A team of scientists from the University of California, Santa Barbara have analyzed the data from hundreds of sources and have concluded in a new study that ocean life could face mass extinction because of humans.
The new research was published yesterday in the journal Science and Douglas J. McCauley, one of the authors of the study, believes that ocean life could face mass extinction in the near future. The imminent danger can still be avoided, the scientists believe.
Malin L. Pinsky, another author of the study and a marine biologist at Rutgers University, declared that human kind is still lucky and while the impacts we make on ocean life, there is still time to reserve the damage.
The scientists wanted to create a clear picture of the state of health of our planet’s oceans. They did this by gathering data from various sources, such as analysis of fossil records, seabed mining, fish catchers and statistics. The data was present, all they did was undertake the massive task of putting it together and analyzing it.
The scientists concluded that humans could indirectly cause ocean life to become extinct. The signs that humans are already gravely harming the oceans are here: some ocean life species are being overharvested, ocean habitat is being destroyed which only increases the human footprint.
The larger the human footprint, the more the ocean habitat suffers. As a conclusive example, coral reefs have declined by 40% worldwide, in the past few decades, which is extremely worrying and devastating for ocean life.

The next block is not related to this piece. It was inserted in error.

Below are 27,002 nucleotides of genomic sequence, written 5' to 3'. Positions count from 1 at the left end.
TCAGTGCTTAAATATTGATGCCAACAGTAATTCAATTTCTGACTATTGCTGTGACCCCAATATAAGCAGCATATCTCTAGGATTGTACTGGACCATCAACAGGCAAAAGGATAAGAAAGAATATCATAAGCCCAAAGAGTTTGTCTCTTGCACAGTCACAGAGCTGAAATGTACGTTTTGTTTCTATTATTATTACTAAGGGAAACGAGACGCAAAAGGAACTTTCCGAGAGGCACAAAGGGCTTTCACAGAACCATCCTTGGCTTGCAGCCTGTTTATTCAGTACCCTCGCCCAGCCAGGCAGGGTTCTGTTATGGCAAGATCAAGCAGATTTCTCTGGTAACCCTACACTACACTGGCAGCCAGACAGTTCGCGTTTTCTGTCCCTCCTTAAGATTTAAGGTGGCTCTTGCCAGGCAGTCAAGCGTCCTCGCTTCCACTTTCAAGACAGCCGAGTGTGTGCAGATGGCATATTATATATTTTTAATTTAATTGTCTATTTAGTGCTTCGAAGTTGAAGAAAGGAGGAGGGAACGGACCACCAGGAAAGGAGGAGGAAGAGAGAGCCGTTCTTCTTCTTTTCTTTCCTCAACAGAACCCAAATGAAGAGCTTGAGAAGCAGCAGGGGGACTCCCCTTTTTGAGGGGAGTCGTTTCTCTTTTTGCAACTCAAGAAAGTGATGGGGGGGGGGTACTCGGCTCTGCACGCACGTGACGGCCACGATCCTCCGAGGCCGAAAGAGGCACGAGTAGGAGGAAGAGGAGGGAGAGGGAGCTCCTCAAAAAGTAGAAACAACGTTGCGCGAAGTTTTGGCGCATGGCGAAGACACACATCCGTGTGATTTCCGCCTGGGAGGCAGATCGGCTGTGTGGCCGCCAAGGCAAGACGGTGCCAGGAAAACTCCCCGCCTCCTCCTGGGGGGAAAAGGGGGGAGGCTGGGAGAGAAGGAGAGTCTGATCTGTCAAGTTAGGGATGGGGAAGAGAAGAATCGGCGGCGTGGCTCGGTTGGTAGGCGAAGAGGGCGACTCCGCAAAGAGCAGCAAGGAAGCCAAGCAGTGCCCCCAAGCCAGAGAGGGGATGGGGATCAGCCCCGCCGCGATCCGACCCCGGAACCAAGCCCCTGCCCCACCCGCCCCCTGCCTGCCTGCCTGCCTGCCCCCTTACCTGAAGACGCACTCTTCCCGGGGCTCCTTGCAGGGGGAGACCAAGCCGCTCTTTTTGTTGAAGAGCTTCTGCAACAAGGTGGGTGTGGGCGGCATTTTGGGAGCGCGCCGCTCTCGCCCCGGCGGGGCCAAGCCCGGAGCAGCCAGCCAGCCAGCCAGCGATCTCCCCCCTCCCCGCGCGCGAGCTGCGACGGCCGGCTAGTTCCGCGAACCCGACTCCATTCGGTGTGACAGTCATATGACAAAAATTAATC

Black sea bass, which used to be common off the coast of Virginia, has now moved further to New Jersey. This migration is possible for some species, but for others it is not, which means that the only option for them is death.
Dr. Pinksy said:
If you cranked up the aquarium heater and dumped some acid in the water, your fish would not be very happy. In effect, that’s what we’re doing to the oceans.
Ocean life could face mass extinction but we can still do something about that, scientists believe. Dr. McCauley thinks that the first step should be the creation of effective programs that would limit the exploitation of the oceans. In 2000 seabed mining was virtually inexistent, and now more than 400,000 square miles of seabed are being mined.
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